June 18, 2015
ARKANSAS DEPARTMENT OF VETERANS AFFAIRS D/B/A ARKANSAS VETERANS HOME AND FAYETTEVILLE VETERANS HOME, APPELLANT
DARLENE OKEKE ET AL., APPELLEES
APPEAL FROM THE PULASKI COUNTY CIRCUIT COURT, THIRD DIVISION. NO. 60CV-13-2403. HONORABLE CHRIS PALMER, JUDGE.
Leslie Rutledge, Att'y Gen., by: David A. Curran, Deputy Att'y Gen., and Amber R. Schubert, Ass't Att'y Gen., for appellant., Ass't Att'y Gen., for appellee.
Holleman & Associates, P.A., by: John Holleman, Maryna O. Jackson, and Matthew Ford, for appellees.
BAKER, HART and WOOD, JJ., dissent. BAKER and HART, JJ., join.
ROBIN F. WYNNE, Associate Justice
This is an appeal from the Pulaski County Circuit Court's order granting class certification to appellees in their case alleging violations of the Arkansas Minimum Wage Act (AMWA), Arkansas Code Annotated sections 11-4-201 et seq. Appellant, the Arkansas Department of Veterans Affairs (ADVA), d/b/a Arkansas Veterans Home and Fayetteville Veterans Home, argues that the circuit court abused its discretion in certifying the class. Specifically, ADVA challenges the circuit court's findings regarding the requirements of commonality, predominance, and superiority. An interlocutory appeal may be taken from an order certifying a case as a class action in accordance with Arkansas Rule of Civil Procedure 23. See Ark. R. App. P.-Civ. 2(a)(9) (2014). We affirm.
Appellees, plaintiffs below, are Registered Nurses (RNs), Licensed Practical Nurses (LPNs), and Certified Nursing Assistants (CNAs) who worked for Arkansas Veterans Home in Little Rock and Fayetteville Veterans Home as hourly employees. They filed this complaint alleging violations of the AMWA for failing to pay them for all overtime hours worked, and they sought class certification. Specifically, in their third amended complaint, appellees alleged that (1) ADVA automatically deducted thirty minutes per day from their hours worked to account for lunch breaks, even though they were regularly required to work during their lunch breaks (meal-break claims); and (2) ADVA required them to work before and after their shifts, in order to complete their job duties, without compensation (pre- and post-shift claims). They alleged that they frequently had to work through lunch due to understaffing and that they had to work off the clock to complete their job duties. Appellees alleged that they were not allowed to report all overtime hours worked and that they frequently complained to ADVA about these violations but nothing was done as a result of these complaints. In its answer, ADVA denied the allegations and denied that appellees were entitled to class status.
A few days after the third amended complaint had been filed, appellees filed their amended and substituted motion for class certification under Arkansas Rule of Civil Procedure 23. Appellees alleged that the proposed class size was unknown but was over 100 individuals, and was likely hundreds, making joinder impractical; the claims of plaintiffs and the putative class
present numerous common questions of law and fact; plaintiffs' claims are typical because the same unlawful conduct was directed both at them and at the putative class; both the representative parties and their counsel will fairly and adequately protect the interest of the class; the predominant issues in this litigation are whether ADVA's employees are entitled to compensation for all hours worked including work performed during meal breaks and work performed off-the-clock; and because this case requires resolution of common issues and involves a large number of relatively small claims, a class action is the superior method to adjudicate the controversy. They alleged several issues common to the proposed class:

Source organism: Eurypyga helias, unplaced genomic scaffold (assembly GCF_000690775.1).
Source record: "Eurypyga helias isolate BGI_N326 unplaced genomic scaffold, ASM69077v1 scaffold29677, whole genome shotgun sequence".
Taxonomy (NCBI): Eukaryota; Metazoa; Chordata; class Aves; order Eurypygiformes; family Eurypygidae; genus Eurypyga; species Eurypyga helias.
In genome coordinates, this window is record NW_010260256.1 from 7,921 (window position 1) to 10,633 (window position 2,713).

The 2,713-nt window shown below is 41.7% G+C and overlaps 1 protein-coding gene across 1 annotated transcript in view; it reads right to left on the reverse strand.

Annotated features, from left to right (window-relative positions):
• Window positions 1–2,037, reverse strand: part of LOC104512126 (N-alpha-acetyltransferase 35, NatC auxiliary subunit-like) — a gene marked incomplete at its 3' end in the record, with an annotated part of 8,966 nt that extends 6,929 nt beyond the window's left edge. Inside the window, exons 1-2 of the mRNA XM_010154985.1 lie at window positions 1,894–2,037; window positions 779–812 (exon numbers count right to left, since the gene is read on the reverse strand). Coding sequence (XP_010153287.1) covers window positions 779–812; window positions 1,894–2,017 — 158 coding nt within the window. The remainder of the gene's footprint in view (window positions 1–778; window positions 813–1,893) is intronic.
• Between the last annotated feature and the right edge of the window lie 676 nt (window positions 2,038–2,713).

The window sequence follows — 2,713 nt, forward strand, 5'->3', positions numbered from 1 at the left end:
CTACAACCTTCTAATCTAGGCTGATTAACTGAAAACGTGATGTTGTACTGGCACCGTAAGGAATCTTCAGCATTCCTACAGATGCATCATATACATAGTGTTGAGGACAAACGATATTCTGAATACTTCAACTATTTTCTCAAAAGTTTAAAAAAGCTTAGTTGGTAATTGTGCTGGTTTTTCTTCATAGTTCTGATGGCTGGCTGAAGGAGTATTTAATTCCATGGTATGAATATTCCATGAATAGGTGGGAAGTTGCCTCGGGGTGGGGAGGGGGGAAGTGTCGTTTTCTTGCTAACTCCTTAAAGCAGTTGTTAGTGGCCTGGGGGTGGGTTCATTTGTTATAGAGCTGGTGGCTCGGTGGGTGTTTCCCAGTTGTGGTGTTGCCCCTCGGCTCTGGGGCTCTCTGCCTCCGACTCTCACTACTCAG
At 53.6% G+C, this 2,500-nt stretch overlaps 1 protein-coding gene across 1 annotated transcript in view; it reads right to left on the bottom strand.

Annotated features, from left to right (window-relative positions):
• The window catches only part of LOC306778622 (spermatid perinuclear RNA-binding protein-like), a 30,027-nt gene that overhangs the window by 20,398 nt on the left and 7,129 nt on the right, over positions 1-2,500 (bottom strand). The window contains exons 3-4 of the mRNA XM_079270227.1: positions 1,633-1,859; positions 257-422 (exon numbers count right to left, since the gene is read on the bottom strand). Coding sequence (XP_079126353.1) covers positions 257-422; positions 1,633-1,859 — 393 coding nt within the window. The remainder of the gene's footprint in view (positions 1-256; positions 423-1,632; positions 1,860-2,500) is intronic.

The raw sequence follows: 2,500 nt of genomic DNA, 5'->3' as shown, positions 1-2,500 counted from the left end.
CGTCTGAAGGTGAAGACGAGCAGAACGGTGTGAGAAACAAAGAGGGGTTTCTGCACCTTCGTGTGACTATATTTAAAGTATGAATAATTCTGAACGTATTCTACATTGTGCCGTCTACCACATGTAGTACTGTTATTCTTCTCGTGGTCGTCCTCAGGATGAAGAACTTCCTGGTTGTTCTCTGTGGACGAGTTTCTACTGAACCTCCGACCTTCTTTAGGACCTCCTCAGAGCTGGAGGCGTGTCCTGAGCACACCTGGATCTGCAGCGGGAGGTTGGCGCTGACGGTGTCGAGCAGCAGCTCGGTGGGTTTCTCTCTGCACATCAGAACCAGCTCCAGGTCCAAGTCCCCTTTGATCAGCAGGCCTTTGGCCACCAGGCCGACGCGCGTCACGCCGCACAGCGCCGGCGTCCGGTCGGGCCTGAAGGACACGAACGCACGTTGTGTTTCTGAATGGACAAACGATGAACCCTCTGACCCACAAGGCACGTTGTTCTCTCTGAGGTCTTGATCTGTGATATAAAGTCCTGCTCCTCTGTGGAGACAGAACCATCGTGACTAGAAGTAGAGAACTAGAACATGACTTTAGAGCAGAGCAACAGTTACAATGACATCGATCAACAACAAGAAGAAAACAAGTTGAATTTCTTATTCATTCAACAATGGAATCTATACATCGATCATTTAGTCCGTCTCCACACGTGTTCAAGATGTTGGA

Defendants have a common policy of understaffing their facilities, which ultimately requires employees who work in patient care to work through their lunches and off-the-clock in order to finish their required duties. The Named Plaintiffs and putative class members' supervisors knew that they were working through their meal breaks and working off-the-clock, but failed to compensate them for this time. These policies, combined with the fact that ADVA auto-deducted thirty minutes from its employees' pay for untaken lunch breaks, caused Named Plaintiffs and the putative class members to not receive their required compensation.
ADVA filed a response opposing the motion for class certification.
On June 9, 2014, the circuit court held a hearing on the class-certification motion. In addition to the parties presenting argument, ADVA called several witnesses who were current or former nurses or CNAs for ADVA. Their testimony can generally be summarized to say that those employees had not been required to work overtime without compensation. The order granting class certification was entered on August 21, 2014, and the circuit court held that common factual and legal issues included the following:
o Whether ADVA's policy of automatically deducting 30 minutes from hours worked by employee was illegal;
o Whether plaintiffs and putative class members worked through their meal breaks;
o Whether ADVA had a policy of allowing its employees to reclaim hours worked during their meal breaks;
o Whether ADVA had a policy of allowing its employees to reclaim hours worked off-the-clock;
o Whether plaintiffs and putative class members worked overtime;
o Whether plaintiffs and putative class members worked off-the-clock; and
o Whether ADVA failed to compensate its employees for all overtime hours worked.
The class is defined as " [a]ll hourly, nonexempt nurses and certified nursing assistants of Arkansas Veterans Home and Fayetteville Veterans Home who were employed by ADVA at any time within the three years prior to the filing of this case through the date of the final disposition of this action."
Standard of review
This court has set out the standard of review on appeal from the certification of a class as follows: